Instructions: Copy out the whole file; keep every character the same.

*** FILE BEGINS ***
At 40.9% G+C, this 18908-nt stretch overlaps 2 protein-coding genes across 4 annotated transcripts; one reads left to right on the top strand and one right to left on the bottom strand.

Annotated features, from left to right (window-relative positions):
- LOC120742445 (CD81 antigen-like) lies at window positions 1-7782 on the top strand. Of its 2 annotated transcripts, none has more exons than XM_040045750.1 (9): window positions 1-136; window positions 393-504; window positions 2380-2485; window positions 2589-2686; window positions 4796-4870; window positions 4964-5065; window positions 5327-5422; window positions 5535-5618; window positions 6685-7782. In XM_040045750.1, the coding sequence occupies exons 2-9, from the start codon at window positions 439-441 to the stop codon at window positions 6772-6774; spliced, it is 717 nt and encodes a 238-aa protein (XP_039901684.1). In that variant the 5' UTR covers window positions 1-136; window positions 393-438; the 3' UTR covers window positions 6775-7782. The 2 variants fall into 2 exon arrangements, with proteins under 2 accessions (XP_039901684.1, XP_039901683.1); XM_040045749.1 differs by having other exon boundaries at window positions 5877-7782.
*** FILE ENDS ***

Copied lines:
At 40.9% G+C, this 18908-nt stretch overlaps 2 protein-coding genes across 4 annotated transcripts; one reads left to right on the top strand and one right to left on the bottom strand.

Annotated features, from left to right (window-relative positions):
- LOC120742445 (CD81 antigen-like) lies at window positions 1-7782 on the top strand. Of its 2 annotated transcripts, none has more exons than XM_040045750.1 (9): window positions 1-136; window positions 393-504; window positions 2380-2485; window positions 2589-2686; window positions 4796-4870; window positions 4964-5065; window positions 5327-5422; window positions 5535-5618; window positions 6685-7782. In XM_040045750.1, the coding sequence occupies exons 2-9, from the start codon at window positions 439-441 to the stop codon at window positions 6772-6774; spliced, it is 717 nt and encodes a 238-aa protein (XP_039901684.1). In that variant the 5' UTR covers window positions 1-136; window positions 393-438; the 3' UTR covers window positions 6775-7782. The 2 variants fall into 2 exon arrangements, with proteins under 2 accessions (XP_039901684.1, XP_039901683.1); XM_040045749.1 differs by having other exon boundaries at window positions 5877-7782.